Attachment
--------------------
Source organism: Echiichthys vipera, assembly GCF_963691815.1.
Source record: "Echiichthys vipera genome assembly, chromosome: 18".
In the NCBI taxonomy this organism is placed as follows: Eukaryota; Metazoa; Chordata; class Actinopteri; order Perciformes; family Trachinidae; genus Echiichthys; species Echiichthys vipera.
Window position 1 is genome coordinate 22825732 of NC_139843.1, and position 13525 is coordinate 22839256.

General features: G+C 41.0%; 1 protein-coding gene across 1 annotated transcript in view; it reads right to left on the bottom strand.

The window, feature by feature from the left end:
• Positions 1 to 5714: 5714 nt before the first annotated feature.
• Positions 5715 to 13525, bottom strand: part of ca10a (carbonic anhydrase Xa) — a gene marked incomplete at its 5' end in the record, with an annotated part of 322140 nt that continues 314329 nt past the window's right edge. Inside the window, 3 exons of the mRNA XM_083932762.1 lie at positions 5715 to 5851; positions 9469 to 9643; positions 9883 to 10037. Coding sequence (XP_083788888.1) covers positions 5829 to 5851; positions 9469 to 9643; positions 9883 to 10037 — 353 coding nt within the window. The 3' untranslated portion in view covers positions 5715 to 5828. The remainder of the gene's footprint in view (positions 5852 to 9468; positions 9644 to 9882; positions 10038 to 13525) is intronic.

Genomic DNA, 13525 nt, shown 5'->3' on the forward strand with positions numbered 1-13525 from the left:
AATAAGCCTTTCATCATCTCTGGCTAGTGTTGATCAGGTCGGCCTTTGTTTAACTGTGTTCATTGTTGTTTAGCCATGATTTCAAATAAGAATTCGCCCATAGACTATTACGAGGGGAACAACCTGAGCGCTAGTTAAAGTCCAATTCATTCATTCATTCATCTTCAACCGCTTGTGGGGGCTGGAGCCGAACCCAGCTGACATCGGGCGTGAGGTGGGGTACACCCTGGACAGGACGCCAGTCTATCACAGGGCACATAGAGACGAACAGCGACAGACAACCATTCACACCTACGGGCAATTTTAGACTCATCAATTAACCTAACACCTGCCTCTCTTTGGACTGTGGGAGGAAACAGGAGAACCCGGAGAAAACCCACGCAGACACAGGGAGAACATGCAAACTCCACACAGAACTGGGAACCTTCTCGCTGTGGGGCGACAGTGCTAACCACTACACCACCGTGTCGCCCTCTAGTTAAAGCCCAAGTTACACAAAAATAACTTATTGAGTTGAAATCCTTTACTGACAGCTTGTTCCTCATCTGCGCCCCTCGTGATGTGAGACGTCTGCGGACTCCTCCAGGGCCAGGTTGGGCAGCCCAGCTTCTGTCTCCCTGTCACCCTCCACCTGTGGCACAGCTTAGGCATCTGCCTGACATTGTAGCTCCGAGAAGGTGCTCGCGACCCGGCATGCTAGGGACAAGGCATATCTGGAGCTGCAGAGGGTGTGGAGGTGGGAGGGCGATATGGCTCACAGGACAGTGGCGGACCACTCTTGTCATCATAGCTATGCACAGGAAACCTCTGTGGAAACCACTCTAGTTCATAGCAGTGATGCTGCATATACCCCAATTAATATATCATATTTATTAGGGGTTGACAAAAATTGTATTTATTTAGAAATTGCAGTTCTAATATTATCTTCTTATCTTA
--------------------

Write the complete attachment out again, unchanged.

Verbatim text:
Source organism: Echiichthys vipera, assembly GCF_963691815.1.
Source record: "Echiichthys vipera genome assembly, chromosome: 18".
In the NCBI taxonomy this organism is placed as follows: Eukaryota; Metazoa; Chordata; class Actinopteri; order Perciformes; family Trachinidae; genus Echiichthys; species Echiichthys vipera.
Window position 1 is genome coordinate 22825732 of NC_139843.1, and position 13525 is coordinate 22839256.

General features: G+C 41.0%; 1 protein-coding gene across 1 annotated transcript in view; it reads right to left on the bottom strand.

The window, feature by feature from the left end:
• Positions 1 to 5714: 5714 nt before the first annotated feature.
• Positions 5715 to 13525, bottom strand: part of ca10a (carbonic anhydrase Xa) — a gene marked incomplete at its 5' end in the record, with an annotated part of 322140 nt that continues 314329 nt past the window's right edge. Inside the window, 3 exons of the mRNA XM_083932762.1 lie at positions 5715 to 5851; positions 9469 to 9643; positions 9883 to 10037. Coding sequence (XP_083788888.1) covers positions 5829 to 5851; positions 9469 to 9643; positions 9883 to 10037 — 353 coding nt within the window. The 3' untranslated portion in view covers positions 5715 to 5828. The remainder of the gene's footprint in view (positions 5852 to 9468; positions 9644 to 9882; positions 10038 to 13525) is intronic.

Genomic DNA, 13525 nt, shown 5'->3' on the forward strand with positions numbered 1-13525 from the left:
AATAAGCCTTTCATCATCTCTGGCTAGTGTTGATCAGGTCGGCCTTTGTTTAACTGTGTTCATTGTTGTTTAGCCATGATTTCAAATAAGAATTCGCCCATAGACTATTACGAGGGGAACAACCTGAGCGCTAGTTAAAGTCCAATTCATTCATTCATTCATCTTCAACCGCTTGTGGGGGCTGGAGCCGAACCCAGCTGACATCGGGCGTGAGGTGGGGTACACCCTGGACAGGACGCCAGTCTATCACAGGGCACATAGAGACGAACAGCGACAGACAACCATTCACACCTACGGGCAATTTTAGACTCATCAATTAACCTAACACCTGCCTCTCTTTGGACTGTGGGAGGAAACAGGAGAACCCGGAGAAAACCCACGCAGACACAGGGAGAACATGCAAACTCCACACAGAACTGGGAACCTTCTCGCTGTGGGGCGACAGTGCTAACCACTACACCACCGTGTCGCCCTCTAGTTAAAGCCCAAGTTACACAAAAATAACTTATTGAGTTGAAATCCTTTACTGACAGCTTGTTCCTCATCTGCGCCCCTCGTGATGTGAGACGTCTGCGGACTCCTCCAGGGCCAGGTTGGGCAGCCCAGCTTCTGTCTCCCTGTCACCCTCCACCTGTGGCACAGCTTAGGCATCTGCCTGACATTGTAGCTCCGAGAAGGTGCTCGCGACCCGGCATGCTAGGGACAAGGCATATCTGGAGCTGCAGAGGGTGTGGAGGTGGGAGGGCGATATGGCTCACAGGACAGTGGCGGACCACTCTTGTCATCATAGCTATGCACAGGAAACCTCTGTGGAAACCACTCTAGTTCATAGCAGTGATGCTGCATATACCCCAATTAATATATCATATTTATTAGGGGTTGACAAAAATTGTATTTATTTAGAAATTGCAGTTCTAATATTATCTTCTTATCTTA